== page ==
What exactly is escape velocity? In this article we will explore what this concept is, how to calculate this velocity for an object and also look at how this velocity varies for different celestial objects.
Defining the Term
The escape velocity of the Earth is defined as the velocity required by a projectile to escape the gravitational field of Earth. This means that the velocity of an object, such as a cannon ball or a rocket ship, has to be equal to or greater than the value of this velocity for the Earth in order for it to escape the pull of gravity exerted by the Earth.
For an object to attain this velocity, the kinetic energy of the object must equal the gravitational potential energy of the object at the surface of the Earth. Isaac Newton had designed a thought experiment in which he pictured a cannon on to top a high tower. A cannon ball would be launched in different scenarios with varying results. If the cannon ball was not launched with enough velocity it would fall back to the ground. If the cannon ball is shot with sufficient velocity to miss the ground, then it would make an entire revolution of the Earth and strike the cannon from behind. In a third scenario, the cannon ball is launched with just enough velocity to make an elliptical orbit of the Earth, yet remain in the gravitational field of the Earth, Finally, in the fourth scenario the cannon ball is launched with velocity that is sufficient enough to escape the gravity well of Earth.
It should be noted that this velocity of an object is not dependant on the mass of the object. Another interesting thing to note is that Increasing or decreasing the radius of the Earth (or any celestial body of interest) will cause a change in this value as well. This is because the radius of the Earth effects its escape velocity as it is directly related to the gravitational pull of the Earth. Next, let us take a look at how this velocity for the Earth is calculated.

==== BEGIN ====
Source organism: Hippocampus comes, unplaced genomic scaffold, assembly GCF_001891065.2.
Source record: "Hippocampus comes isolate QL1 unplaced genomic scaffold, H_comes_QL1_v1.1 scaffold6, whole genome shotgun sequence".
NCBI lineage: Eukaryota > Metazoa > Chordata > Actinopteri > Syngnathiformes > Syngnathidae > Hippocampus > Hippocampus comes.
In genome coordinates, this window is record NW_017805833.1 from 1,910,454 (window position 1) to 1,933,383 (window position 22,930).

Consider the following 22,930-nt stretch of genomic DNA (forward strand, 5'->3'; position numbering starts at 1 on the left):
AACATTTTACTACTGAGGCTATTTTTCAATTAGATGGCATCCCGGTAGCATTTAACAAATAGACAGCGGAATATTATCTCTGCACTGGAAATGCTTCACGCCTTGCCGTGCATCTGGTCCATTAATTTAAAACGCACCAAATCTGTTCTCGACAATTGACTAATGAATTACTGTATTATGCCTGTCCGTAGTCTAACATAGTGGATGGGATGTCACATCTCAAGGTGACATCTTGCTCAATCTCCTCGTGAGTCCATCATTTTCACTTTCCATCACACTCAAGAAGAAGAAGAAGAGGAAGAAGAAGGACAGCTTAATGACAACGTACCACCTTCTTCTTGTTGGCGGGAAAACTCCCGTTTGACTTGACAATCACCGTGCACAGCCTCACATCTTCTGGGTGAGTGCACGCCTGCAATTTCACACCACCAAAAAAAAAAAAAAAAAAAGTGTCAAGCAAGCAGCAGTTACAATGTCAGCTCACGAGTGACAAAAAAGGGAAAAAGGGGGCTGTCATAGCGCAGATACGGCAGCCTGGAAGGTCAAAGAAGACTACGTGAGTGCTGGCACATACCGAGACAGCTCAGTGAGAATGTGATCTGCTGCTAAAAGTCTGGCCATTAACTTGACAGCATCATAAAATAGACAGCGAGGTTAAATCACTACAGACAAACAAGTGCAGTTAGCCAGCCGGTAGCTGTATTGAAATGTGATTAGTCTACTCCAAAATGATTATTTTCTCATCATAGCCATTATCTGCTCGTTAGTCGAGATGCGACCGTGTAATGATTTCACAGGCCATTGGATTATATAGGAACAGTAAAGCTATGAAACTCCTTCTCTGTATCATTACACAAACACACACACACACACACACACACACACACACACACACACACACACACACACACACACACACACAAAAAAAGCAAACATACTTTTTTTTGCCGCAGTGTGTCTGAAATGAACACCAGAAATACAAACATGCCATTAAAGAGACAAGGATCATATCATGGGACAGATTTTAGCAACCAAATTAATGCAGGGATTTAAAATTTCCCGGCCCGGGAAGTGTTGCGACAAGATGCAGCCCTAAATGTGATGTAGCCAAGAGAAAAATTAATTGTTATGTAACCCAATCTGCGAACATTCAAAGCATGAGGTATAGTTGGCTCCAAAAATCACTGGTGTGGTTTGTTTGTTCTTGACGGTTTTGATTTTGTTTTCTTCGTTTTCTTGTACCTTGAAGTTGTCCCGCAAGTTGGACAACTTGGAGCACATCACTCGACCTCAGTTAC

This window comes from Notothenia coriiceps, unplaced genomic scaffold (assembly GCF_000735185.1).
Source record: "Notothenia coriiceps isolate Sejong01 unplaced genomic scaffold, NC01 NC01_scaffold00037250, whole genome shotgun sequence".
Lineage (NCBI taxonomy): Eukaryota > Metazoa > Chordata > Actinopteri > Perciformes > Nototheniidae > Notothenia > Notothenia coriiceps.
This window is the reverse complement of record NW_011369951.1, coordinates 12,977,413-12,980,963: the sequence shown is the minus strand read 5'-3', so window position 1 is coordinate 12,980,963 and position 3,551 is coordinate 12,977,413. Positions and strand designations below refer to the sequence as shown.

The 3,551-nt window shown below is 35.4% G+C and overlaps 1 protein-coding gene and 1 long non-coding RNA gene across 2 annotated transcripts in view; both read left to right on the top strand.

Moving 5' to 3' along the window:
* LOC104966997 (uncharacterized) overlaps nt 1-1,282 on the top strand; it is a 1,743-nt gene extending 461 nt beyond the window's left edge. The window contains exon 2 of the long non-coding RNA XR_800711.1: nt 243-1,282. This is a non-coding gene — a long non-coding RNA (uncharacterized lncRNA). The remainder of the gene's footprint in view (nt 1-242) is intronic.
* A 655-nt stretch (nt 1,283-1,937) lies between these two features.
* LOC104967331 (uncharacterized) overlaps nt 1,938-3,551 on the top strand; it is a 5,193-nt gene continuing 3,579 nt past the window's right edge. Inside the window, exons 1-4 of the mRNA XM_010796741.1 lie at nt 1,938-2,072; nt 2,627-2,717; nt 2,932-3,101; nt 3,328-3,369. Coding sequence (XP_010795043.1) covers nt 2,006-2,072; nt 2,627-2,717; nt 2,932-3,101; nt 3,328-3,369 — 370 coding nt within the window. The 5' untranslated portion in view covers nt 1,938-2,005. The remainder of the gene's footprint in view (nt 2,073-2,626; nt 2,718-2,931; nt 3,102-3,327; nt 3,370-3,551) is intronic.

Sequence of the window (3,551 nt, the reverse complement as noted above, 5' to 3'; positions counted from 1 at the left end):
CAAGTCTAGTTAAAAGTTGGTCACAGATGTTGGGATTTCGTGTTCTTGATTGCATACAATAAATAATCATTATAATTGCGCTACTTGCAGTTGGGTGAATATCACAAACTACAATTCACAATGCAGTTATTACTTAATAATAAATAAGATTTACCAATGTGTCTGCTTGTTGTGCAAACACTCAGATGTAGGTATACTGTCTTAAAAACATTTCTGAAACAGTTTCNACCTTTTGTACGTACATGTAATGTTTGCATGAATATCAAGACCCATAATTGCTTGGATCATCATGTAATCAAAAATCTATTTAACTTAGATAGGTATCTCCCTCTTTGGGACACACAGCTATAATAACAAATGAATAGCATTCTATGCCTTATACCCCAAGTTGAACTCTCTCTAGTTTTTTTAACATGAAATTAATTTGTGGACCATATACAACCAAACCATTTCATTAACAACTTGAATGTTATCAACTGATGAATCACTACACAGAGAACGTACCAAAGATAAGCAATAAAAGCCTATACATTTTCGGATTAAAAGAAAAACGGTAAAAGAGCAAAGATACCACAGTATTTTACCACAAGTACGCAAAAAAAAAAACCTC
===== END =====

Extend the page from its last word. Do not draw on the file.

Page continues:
Calculating This Velocity for the Earth
The formula to calculate this velocity for an object on Earth is:
v = √(2GM⁄ R)
- v is the escape velocity
G is the gravitational constant (6.67 x 10-20 km3/kg-s2)
M is the mass of the Earth (5.974 x 1024 kg)
- R is the radius from the center of the Earth (~6371 km)
In order to calculate the escape velocity of the Earth, all we have to do is to plug in the above numbers in the equation and we arrive at a number equal to 11.2 km/s (about 7 mi/sec). This is the speed at which an object must travel at to escape the gravitational pull of the Earth.
Escape Velocity for Various Celestial Objects
Different planets and moons in our Solar System have different values of this velocity. For instance, the escape velocity of the Moon is only 2.4 km/s, whereas that of Jupiter is 59.5 km/s. The Sun has the highest gravitational field in our Solar System and therefore this velocity is very high for the Sun, nearly equal to 617.5 km/s. This means that an object on the surface of the Sun would have to be travelling 617.5 km/s to escape the gravitational pull of the Sun. Objects with greater gravity wells, such as black holes, have these velocities nearing the speed of light, which means that a ray of light would have to travel faster than its normal speed of nearly 300,000 km/s to escape the gravitational pull of a black hole. No object can escape a black hole, including light, due to its enormous gravity.